Lord Dubs criticises Priti Patel saying rhetoric 'unworthy of a home secretary'
- Credit: Stefan Rousseau/PA Wire.
Labour peer and former child refugee Alf Dubbs has criticised the rhetoric of home secretary Priti Patel.
Earlier in the week the former MP, born in Prague in 1932, defeated Patel in the House of Lords with his amendments to the minister's immigration bill.
Speaking to the New Statesman, Dubbs said he despised the atmosphere left by the EU referendum, saying it was at odds with the values of Europe and what the UK will eventually become.
He explained: “Recently there has been a very nasty atmosphere, which I think was engendered from the Brexit referendum. It has poisoned the climate in this country.
“We’re going to be a multiracial, multi-faith society. Europe is going to be like that, most of the world’s going to be like that, and I think we have to find a way of making that represent our values.”
And he has claimed that Patel has fostered some of that anger with her attacks on migrants and refugees.
“Priti Patel has been absolutely shocking.
“These comments also result in nasty things happening locally [...] If we alienate ‘the other’, they will be threatened. It divides our society, and has a divisive effect on our sense of community.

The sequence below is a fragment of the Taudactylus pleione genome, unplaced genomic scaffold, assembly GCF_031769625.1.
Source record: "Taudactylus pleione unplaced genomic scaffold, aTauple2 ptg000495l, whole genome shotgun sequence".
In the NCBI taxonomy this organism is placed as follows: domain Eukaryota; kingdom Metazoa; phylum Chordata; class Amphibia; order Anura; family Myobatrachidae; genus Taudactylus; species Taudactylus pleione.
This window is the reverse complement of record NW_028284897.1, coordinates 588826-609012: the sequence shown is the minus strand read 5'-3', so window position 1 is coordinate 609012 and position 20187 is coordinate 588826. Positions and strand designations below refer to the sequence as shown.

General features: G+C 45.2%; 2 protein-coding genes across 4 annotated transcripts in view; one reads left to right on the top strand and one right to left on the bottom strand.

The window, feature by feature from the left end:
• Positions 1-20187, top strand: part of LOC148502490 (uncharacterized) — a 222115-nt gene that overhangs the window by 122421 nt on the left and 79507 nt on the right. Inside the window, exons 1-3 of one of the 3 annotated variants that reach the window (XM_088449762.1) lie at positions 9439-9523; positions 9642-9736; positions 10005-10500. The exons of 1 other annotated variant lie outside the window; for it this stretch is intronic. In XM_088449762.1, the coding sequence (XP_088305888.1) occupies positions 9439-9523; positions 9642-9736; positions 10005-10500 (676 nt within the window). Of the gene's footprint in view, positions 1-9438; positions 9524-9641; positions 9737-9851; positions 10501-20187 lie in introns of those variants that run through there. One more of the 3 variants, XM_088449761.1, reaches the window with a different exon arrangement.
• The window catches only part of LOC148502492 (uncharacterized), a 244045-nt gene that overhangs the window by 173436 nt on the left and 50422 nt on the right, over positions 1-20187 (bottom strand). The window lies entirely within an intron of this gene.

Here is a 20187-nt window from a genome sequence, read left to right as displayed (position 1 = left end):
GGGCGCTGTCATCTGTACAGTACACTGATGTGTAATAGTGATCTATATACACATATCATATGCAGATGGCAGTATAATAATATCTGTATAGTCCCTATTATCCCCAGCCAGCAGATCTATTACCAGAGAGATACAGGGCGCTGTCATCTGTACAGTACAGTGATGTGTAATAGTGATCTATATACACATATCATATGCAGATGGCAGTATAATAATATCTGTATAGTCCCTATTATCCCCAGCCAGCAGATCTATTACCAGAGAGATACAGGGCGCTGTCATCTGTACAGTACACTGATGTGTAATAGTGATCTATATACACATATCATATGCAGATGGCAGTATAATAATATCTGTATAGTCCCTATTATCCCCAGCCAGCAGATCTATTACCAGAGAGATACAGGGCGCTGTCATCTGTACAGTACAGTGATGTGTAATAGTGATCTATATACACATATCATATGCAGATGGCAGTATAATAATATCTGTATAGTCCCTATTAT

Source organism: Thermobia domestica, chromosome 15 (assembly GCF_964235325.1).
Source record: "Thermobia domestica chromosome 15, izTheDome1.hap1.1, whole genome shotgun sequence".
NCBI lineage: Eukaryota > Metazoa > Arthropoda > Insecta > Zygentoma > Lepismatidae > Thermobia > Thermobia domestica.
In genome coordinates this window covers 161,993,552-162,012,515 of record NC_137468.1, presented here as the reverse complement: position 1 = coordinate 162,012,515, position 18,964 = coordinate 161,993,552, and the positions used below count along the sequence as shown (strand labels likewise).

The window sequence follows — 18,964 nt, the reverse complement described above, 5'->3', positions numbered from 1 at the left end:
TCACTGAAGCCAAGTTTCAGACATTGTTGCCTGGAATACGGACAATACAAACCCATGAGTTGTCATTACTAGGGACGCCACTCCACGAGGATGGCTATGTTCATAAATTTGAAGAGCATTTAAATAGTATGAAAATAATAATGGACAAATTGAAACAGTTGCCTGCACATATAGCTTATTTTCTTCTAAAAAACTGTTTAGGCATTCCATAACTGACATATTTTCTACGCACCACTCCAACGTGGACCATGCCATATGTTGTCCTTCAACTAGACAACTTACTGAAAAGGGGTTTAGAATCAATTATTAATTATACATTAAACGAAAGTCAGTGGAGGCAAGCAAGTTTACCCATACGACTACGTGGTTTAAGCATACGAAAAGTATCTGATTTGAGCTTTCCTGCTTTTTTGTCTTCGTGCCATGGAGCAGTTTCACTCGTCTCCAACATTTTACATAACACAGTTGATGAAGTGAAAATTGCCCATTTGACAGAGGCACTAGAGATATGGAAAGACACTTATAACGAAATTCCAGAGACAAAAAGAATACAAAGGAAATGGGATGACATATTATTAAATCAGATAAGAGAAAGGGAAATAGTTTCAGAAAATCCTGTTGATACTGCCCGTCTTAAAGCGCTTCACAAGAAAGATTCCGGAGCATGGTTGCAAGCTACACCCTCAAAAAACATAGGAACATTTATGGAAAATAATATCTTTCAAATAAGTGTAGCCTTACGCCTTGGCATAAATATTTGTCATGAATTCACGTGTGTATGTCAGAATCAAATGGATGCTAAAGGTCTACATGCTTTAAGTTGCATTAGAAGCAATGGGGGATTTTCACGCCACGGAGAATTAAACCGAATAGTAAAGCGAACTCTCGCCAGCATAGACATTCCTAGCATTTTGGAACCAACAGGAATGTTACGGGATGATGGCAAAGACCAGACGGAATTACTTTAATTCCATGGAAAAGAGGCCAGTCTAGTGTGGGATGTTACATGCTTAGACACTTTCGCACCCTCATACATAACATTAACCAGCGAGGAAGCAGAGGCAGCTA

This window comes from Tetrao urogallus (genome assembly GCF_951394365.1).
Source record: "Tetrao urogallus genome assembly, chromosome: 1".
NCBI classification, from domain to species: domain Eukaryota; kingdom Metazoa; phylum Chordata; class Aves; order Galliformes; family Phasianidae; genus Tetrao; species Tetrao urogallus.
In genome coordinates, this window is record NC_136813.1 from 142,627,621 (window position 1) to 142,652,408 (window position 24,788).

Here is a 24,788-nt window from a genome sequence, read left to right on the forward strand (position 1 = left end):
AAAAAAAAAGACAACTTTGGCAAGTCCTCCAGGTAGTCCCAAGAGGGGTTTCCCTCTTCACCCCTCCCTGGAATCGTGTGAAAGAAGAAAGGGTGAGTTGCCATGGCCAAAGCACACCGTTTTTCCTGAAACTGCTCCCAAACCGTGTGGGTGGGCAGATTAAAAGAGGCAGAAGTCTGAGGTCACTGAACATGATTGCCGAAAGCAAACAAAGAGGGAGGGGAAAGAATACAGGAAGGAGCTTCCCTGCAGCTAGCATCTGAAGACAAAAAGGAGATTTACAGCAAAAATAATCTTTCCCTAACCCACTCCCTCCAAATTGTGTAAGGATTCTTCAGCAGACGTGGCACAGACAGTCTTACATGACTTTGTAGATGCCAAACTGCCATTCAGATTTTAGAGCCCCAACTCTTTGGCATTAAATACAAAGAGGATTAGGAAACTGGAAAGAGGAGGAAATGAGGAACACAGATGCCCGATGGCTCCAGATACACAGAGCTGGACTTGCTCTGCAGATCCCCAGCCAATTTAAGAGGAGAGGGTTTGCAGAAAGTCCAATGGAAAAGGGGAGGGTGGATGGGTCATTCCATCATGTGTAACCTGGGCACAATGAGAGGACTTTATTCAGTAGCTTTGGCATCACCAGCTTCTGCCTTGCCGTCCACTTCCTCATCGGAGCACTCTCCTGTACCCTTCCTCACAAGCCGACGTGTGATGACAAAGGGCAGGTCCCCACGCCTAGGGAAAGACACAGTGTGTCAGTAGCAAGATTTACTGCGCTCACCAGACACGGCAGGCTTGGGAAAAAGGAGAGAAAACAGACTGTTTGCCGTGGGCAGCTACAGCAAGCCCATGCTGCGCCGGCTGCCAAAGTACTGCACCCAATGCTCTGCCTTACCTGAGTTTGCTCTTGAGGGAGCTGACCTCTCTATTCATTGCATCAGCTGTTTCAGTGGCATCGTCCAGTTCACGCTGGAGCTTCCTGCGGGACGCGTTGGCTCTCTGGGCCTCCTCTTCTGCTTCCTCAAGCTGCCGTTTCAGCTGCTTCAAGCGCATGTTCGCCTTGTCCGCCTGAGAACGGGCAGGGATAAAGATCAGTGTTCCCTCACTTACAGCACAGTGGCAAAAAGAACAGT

"The only way we can cope with the world as it is, is by having a sense of our society and our community altogether. I think that her comments are so hostile and quite unworthy of a British home secretary. It is a tragedy."
- 1 Nigel Farage loses nearly 50,000 followers after Twitter suspends QAnon accounts
- 2 Progressive alliance could see Labour win 351 seats at next election, new analysis reveals
- 3 What Auf Wiedersehen, Pet teaches us about Britain and Europe
- 4 Fifteen ways to fix Britain
- 5 Tory minister admits UK rejected EU's music visa offer in order to 'take back control' of borders
- 6 An actor whose politics were a touchy subject
- 7 Michel Barnier tells UK to be 'very careful' in Brexit diplomatic status row
- 8 Holyrood in talks with EU to extend Erasmus scheme to Scottish students
- 9 Michel Barnier tells Britain Brexit red tape is here 'for good'
- 10 The rocky road to Rejoin
And he claimed that the rhetoric was a "shabby way of getting heard and in a curious way, uniting much of the Tory party".
He added: “I’m not even sure some of the Brexiteers believe in Brexit. If they do now, I’m not sure they did then. I expect Dominic Cummings is a bit behind this as well. Clearly his ministers are not as much in charge as previous ministers were.”